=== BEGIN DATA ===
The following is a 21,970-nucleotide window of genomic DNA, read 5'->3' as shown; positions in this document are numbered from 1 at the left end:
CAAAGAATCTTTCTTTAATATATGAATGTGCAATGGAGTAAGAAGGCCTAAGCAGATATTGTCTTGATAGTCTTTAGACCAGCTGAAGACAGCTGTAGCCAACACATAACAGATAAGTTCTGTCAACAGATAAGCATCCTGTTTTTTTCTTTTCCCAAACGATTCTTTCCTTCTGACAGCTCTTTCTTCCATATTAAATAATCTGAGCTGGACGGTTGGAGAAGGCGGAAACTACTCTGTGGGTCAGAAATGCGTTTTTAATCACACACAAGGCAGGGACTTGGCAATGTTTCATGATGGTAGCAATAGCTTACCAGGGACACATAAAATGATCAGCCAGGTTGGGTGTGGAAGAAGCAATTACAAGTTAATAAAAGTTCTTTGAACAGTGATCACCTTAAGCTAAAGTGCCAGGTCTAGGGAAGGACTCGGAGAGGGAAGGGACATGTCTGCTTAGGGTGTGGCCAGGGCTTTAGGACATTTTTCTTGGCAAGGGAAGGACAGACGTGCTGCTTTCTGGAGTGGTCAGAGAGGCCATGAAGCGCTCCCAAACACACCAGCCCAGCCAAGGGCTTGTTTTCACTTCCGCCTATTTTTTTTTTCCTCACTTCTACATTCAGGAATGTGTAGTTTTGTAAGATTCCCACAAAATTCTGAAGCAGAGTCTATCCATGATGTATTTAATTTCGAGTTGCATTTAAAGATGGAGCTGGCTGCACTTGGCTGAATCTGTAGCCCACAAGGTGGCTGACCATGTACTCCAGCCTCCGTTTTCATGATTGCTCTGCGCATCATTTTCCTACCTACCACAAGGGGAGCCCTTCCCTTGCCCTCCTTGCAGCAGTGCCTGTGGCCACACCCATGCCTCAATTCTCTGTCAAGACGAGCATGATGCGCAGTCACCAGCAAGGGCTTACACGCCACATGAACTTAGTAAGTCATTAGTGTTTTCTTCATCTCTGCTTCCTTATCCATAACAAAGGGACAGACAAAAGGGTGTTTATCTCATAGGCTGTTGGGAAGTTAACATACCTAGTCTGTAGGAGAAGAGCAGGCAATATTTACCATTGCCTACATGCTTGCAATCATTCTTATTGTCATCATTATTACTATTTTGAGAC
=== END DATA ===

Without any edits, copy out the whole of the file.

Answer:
The following is a 21,970-nucleotide window of genomic DNA, read 5'->3' as shown; positions in this document are numbered from 1 at the left end:
CAAAGAATCTTTCTTTAATATATGAATGTGCAATGGAGTAAGAAGGCCTAAGCAGATATTGTCTTGATAGTCTTTAGACCAGCTGAAGACAGCTGTAGCCAACACATAACAGATAAGTTCTGTCAACAGATAAGCATCCTGTTTTTTTCTTTTCCCAAACGATTCTTTCCTTCTGACAGCTCTTTCTTCCATATTAAATAATCTGAGCTGGACGGTTGGAGAAGGCGGAAACTACTCTGTGGGTCAGAAATGCGTTTTTAATCACACACAAGGCAGGGACTTGGCAATGTTTCATGATGGTAGCAATAGCTTACCAGGGACACATAAAATGATCAGCCAGGTTGGGTGTGGAAGAAGCAATTACAAGTTAATAAAAGTTCTTTGAACAGTGATCACCTTAAGCTAAAGTGCCAGGTCTAGGGAAGGACTCGGAGAGGGAAGGGACATGTCTGCTTAGGGTGTGGCCAGGGCTTTAGGACATTTTTCTTGGCAAGGGAAGGACAGACGTGCTGCTTTCTGGAGTGGTCAGAGAGGCCATGAAGCGCTCCCAAACACACCAGCCCAGCCAAGGGCTTGTTTTCACTTCCGCCTATTTTTTTTTTCCTCACTTCTACATTCAGGAATGTGTAGTTTTGTAAGATTCCCACAAAATTCTGAAGCAGAGTCTATCCATGATGTATTTAATTTCGAGTTGCATTTAAAGATGGAGCTGGCTGCACTTGGCTGAATCTGTAGCCCACAAGGTGGCTGACCATGTACTCCAGCCTCCGTTTTCATGATTGCTCTGCGCATCATTTTCCTACCTACCACAAGGGGAGCCCTTCCCTTGCCCTCCTTGCAGCAGTGCCTGTGGCCACACCCATGCCTCAATTCTCTGTCAAGACGAGCATGATGCGCAGTCACCAGCAAGGGCTTACACGCCACATGAACTTAGTAAGTCATTAGTGTTTTCTTCATCTCTGCTTCCTTATCCATAACAAAGGGACAGACAAAAGGGTGTTTATCTCATAGGCTGTTGGGAAGTTAACATACCTAGTCTGTAGGAGAAGAGCAGGCAATATTTACCATTGCCTACATGCTTGCAATCATTCTTATTGTCATCATTATTACTATTTTGAGAC